I tested Oura Ring for about four months. For the first three months, I wore it all the time, including while running, biking and at the gym (except when weight lifting). For the fourth month, I wore it solely at night for sleep tracking.

When sleep testing it, I wore the Oura Ring and one other sleep tracking device like the Apple Watch Series 9 ($399), Apple Watch SE ($249) and Withings Scanwatch Light ($249) to compare the results.

My experience with the Oura Ring

The Oura Ring is part of a small but growing category of ring-shaped health trackers, a few competitors being the Ultrahuman Ring Air ($349), RingConn Smart Ring ($279) and Evie Ring ($269).

After wearing it for four months, it’s not for me (I don’t find rings very comfortable), but it could be a good fit for your needs. It’s a very accurate health and sleep tracker, delivering detailed stats, trends data and a mostly hands-off experience in a much smaller size than something like an Apple Watch Series 9 or Samsung Galaxy Watch 6 ($299).

Below, I outline my experience in more detail and what to know before buying one.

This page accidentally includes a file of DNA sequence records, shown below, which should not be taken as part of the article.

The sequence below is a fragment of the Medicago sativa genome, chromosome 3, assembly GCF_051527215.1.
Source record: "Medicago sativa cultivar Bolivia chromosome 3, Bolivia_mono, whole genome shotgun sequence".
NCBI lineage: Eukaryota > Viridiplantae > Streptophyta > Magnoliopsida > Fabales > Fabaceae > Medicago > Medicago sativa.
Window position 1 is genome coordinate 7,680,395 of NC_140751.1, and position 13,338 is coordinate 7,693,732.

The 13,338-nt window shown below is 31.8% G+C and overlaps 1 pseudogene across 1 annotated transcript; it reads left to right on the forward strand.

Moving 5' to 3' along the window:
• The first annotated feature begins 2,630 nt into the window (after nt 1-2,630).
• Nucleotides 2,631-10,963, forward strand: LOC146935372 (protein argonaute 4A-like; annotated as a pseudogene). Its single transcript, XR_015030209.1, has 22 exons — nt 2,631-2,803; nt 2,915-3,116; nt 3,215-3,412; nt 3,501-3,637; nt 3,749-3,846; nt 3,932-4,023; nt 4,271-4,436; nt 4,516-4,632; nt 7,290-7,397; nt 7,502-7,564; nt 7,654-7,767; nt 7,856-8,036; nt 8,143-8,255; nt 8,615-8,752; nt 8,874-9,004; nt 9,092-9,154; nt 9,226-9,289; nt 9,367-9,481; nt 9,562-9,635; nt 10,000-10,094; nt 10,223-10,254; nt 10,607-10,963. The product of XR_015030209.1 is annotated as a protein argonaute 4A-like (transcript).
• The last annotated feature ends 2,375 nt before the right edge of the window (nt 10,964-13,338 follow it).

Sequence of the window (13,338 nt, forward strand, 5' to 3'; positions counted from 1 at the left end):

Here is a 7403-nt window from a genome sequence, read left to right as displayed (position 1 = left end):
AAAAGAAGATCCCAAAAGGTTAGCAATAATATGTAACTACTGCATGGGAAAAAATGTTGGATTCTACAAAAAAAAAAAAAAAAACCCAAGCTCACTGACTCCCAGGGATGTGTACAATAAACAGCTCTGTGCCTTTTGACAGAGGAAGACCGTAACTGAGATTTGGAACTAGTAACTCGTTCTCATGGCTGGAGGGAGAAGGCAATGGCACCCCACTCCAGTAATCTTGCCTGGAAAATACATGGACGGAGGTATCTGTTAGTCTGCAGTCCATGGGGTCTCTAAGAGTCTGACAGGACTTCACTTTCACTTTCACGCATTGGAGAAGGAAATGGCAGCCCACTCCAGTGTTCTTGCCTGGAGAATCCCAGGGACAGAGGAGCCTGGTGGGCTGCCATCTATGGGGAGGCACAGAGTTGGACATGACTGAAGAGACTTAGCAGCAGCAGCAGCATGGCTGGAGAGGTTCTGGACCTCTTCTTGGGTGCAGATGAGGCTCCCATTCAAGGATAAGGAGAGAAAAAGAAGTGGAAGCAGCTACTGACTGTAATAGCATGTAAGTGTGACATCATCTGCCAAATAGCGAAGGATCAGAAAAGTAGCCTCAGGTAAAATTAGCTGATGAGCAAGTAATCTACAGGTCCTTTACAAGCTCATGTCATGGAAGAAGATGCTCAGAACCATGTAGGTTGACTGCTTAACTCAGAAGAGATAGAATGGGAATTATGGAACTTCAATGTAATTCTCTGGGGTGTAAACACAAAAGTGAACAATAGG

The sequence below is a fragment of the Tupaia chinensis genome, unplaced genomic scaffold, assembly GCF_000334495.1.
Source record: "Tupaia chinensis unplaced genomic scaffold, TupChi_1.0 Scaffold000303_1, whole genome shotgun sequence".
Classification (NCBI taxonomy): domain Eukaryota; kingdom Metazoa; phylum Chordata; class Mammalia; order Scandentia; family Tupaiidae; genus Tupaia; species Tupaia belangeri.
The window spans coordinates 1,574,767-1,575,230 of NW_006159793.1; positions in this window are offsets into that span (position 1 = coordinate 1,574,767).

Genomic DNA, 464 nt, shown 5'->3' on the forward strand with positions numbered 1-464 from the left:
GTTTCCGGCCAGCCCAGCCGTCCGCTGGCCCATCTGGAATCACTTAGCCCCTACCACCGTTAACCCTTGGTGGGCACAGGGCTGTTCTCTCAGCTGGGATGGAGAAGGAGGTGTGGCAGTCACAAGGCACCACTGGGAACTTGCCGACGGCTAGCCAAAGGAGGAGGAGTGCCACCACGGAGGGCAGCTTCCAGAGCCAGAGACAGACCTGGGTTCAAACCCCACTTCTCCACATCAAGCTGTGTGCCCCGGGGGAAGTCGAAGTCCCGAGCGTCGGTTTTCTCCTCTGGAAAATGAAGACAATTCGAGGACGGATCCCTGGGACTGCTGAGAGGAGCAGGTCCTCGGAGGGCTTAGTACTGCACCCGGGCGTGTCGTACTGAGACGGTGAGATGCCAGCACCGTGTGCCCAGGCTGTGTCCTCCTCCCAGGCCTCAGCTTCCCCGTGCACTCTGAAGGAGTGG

What I like

Sleep tracking

The Oura Ring was more accurate for sleep tracking compared to other wearables I used at the same time. For example, when I wake up in the middle of the night, the Oura Ring would correctly track a brief awake period. If I woke up at 5:45 a.m. but stayed in bed scrolling on my phone until 6:30 a.m., the Oura Ring would aso correctly denote this as ‘awake time’. Other wearables I’ve tried don’t always get this right.

I wore the Oura Ring for over 4 months — it didn’t replace my Apple Watch, but it gave good info (4)

One standout feature I found useful (after a few months of wear) was its sleep trends function. With Sleep Trends, I can see changes in data points like my bedtime, time in bed and wake-up time, things I have more control over than stats like deep sleep and restfulness. I try to be in bed by 10:15 p.m. and hope to be asleep by 10:30 p.m. Using sleep trends, I saw that I fell asleep (on average) at 10:34 p.m. in March, but that changed to 11:14 p.m.in May (yikes).

Health tracking

The Oura Ring’s accurate tracking extends to general health stats like daily steps, resting heart rate and body temperature. I got sick with a cold while testing the ring, and was impressed with how it responded.

I wore the Oura Ring for over 4 months — it didn’t replace my Apple Watch, but it gave good info (5)

I sleep poorly when I first start to feel sick. On one particular morning, the Oura app asked me how I was feeling (it automatically detected my increased body temperature). I answered a few prompts and was prompted to enter rest mode. Rest mode paused my daily fitness and health goals (including notifications).